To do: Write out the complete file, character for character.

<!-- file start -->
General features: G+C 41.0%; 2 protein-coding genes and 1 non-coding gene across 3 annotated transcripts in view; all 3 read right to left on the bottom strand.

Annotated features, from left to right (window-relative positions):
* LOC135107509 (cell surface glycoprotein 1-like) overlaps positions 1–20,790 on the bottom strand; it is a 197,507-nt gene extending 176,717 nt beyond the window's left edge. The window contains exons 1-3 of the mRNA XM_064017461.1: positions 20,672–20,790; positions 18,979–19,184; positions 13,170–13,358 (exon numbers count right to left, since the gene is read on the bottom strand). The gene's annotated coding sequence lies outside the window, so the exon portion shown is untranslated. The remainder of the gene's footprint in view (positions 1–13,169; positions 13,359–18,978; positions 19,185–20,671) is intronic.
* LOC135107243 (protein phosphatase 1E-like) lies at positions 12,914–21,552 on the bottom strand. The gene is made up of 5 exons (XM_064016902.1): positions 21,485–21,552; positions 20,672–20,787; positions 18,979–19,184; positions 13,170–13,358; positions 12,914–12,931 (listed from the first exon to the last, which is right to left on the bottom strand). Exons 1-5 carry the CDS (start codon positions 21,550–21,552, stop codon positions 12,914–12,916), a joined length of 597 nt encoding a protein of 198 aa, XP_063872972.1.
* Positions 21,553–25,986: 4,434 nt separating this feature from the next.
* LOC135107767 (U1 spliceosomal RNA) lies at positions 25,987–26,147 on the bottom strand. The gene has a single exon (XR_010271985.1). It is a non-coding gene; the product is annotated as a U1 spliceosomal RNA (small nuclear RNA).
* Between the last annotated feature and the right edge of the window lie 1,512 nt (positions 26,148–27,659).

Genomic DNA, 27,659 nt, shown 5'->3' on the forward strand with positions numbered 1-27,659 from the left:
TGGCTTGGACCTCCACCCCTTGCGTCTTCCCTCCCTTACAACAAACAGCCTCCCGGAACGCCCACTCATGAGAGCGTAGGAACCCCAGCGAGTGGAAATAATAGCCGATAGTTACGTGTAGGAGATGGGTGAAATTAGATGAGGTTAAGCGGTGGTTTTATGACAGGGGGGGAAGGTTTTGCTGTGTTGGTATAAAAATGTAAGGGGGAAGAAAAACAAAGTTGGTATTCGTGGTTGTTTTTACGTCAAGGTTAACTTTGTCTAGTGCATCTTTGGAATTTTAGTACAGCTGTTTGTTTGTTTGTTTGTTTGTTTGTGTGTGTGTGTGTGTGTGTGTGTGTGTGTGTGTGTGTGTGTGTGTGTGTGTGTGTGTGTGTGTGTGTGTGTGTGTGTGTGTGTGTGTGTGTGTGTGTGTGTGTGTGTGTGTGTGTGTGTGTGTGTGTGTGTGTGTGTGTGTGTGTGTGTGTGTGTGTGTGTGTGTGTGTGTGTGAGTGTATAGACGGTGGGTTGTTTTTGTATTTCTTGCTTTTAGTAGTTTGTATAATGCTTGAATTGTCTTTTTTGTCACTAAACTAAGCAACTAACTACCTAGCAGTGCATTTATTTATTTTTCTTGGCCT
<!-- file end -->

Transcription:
General features: G+C 41.0%; 2 protein-coding genes and 1 non-coding gene across 3 annotated transcripts in view; all 3 read right to left on the bottom strand.

Annotated features, from left to right (window-relative positions):
* LOC135107509 (cell surface glycoprotein 1-like) overlaps positions 1–20,790 on the bottom strand; it is a 197,507-nt gene extending 176,717 nt beyond the window's left edge. The window contains exons 1-3 of the mRNA XM_064017461.1: positions 20,672–20,790; positions 18,979–19,184; positions 13,170–13,358 (exon numbers count right to left, since the gene is read on the bottom strand). The gene's annotated coding sequence lies outside the window, so the exon portion shown is untranslated. The remainder of the gene's footprint in view (positions 1–13,169; positions 13,359–18,978; positions 19,185–20,671) is intronic.
* LOC135107243 (protein phosphatase 1E-like) lies at positions 12,914–21,552 on the bottom strand. The gene is made up of 5 exons (XM_064016902.1): positions 21,485–21,552; positions 20,672–20,787; positions 18,979–19,184; positions 13,170–13,358; positions 12,914–12,931 (listed from the first exon to the last, which is right to left on the bottom strand). Exons 1-5 carry the CDS (start codon positions 21,550–21,552, stop codon positions 12,914–12,916), a joined length of 597 nt encoding a protein of 198 aa, XP_063872972.1.
* Positions 21,553–25,986: 4,434 nt separating this feature from the next.
* LOC135107767 (U1 spliceosomal RNA) lies at positions 25,987–26,147 on the bottom strand. The gene has a single exon (XR_010271985.1). It is a non-coding gene; the product is annotated as a U1 spliceosomal RNA (small nuclear RNA).
* Between the last annotated feature and the right edge of the window lie 1,512 nt (positions 26,148–27,659).

Genomic DNA, 27,659 nt, shown 5'->3' on the forward strand with positions numbered 1-27,659 from the left:
TGGCTTGGACCTCCACCCCTTGCGTCTTCCCTCCCTTACAACAAACAGCCTCCCGGAACGCCCACTCATGAGAGCGTAGGAACCCCAGCGAGTGGAAATAATAGCCGATAGTTACGTGTAGGAGATGGGTGAAATTAGATGAGGTTAAGCGGTGGTTTTATGACAGGGGGGGAAGGTTTTGCTGTGTTGGTATAAAAATGTAAGGGGGAAGAAAAACAAAGTTGGTATTCGTGGTTGTTTTTACGTCAAGGTTAACTTTGTCTAGTGCATCTTTGGAATTTTAGTACAGCTGTTTGTTTGTTTGTTTGTTTGTTTGTGTGTGTGTGTGTGTGTGTGTGTGTGTGTGTGTGTGTGTGTGTGTGTGTGTGTGTGTGTGTGTGTGTGTGTGTGTGTGTGTGTGTGTGTGTGTGTGTGTGTGTGTGTGTGTGTGTGTGTGTGTGTGTGTGTGTGTGTGTGTGTGTGTGTGTGTGTGTGTGTGTGTGTGTGTGTGAGTGTATAGACGGTGGGTTGTTTTTGTATTTCTTGCTTTTAGTAGTTTGTATAATGCTTGAATTGTCTTTTTTGTCACTAAACTAAGCAACTAACTACCTAGCAGTGCATTTATTTATTTTTCTTGGCCT